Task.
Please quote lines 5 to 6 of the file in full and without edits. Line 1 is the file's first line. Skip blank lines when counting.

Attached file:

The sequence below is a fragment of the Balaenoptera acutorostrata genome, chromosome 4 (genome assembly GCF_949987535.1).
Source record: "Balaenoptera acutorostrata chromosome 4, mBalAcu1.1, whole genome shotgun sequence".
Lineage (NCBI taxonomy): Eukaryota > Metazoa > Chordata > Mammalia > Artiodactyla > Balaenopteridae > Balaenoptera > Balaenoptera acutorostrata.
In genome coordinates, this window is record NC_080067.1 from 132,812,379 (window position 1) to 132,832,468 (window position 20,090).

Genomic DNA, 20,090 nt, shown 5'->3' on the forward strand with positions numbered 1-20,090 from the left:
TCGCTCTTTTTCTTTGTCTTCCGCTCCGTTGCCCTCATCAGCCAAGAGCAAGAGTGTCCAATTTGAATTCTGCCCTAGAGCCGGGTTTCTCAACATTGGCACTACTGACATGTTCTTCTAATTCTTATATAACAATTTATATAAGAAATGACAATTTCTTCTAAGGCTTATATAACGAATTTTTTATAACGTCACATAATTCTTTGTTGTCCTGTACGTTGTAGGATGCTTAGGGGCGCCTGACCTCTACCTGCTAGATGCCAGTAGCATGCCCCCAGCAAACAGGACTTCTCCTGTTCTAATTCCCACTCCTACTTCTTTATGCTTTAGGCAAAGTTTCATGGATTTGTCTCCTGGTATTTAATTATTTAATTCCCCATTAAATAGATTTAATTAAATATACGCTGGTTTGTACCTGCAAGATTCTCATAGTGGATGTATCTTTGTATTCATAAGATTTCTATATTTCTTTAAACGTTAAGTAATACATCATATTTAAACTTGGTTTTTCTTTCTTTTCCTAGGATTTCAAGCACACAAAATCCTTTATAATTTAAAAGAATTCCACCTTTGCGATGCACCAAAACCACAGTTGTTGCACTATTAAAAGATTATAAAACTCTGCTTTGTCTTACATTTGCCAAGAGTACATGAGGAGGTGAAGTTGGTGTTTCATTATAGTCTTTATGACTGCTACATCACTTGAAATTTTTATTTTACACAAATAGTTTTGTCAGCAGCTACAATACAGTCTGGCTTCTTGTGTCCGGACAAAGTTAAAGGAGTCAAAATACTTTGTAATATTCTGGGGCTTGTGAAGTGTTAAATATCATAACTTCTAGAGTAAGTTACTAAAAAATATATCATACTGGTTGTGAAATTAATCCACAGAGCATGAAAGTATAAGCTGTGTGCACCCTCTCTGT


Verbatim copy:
Genomic DNA, 20,090 nt, shown 5'->3' on the forward strand with positions numbered 1-20,090 from the left:
TCGCTCTTTTTCTTTGTCTTCCGCTCCGTTGCCCTCATCAGCCAAGAGCAAGAGTGTCCAATTTGAATTCTGCCCTAGAGCCGGGTTTCTCAACATTGGCACTACTGACATGTTCTTCTAATTCTTATATAACAATTTATATAAGAAATGACAATTTCTTCTAAGGCTTATATAACGAATTTTTTATAACGTCACATAATTCTTTGTTGTCCTGTACGTTGTAGGATGCTTAGGGGCGCCTGACCTCTACCTGCTAGATGCCAGTAGCATGCCCCCAGCAAACAGGACTTCTCCTGTTCTAATTCCCACTCCTACTTCTTTATGCTTTAGGCAAAGTTTCATGGATTTGTCTCCTGGTATTTAATTATTTAATTCCCCATTAAATAGATTTAATTAAATATACGCTGGTTTGTACCTGCAAGATTCTCATAGTGGATGTATCTTTGTATTCATAAGATTTCTATATTTCTTTAAACGTTAAGTAATACATCATATTTAAACTTGGTTTTTCTTTCTTTTCCTAGGATTTCAAGCACACAAAATCCTTTATAATTTAAAAGAATTCCACCTTTGCGATGCACCAAAACCACAGTTGTTGCACTATTAAAAGATTATAAAACTCTGCTTTGTCTTACATTTGCCAAGAGTACATGAGGAGGTGAAGTTGGTGTTTCATTATAGTCTTTATGACTGCTACATCACTTGAAATTTTTATTTTACACAAATAGTTTTGTCAGCAGCTACAATACAGTCTGGCTTCTTGTGTCCGGACAAAGTTAAAGGAGTCAAAATACTTTGTAATATTCTGGGGCTTGTGAAGTGTTAAATATCATAACTTCTAGAGTAAGTTACTAAAAAATATATCATACTGGTTGTGAAATTAATCCACAGAGCATGAAAGTATAAGCTGTGTGCACCCTCTCTGT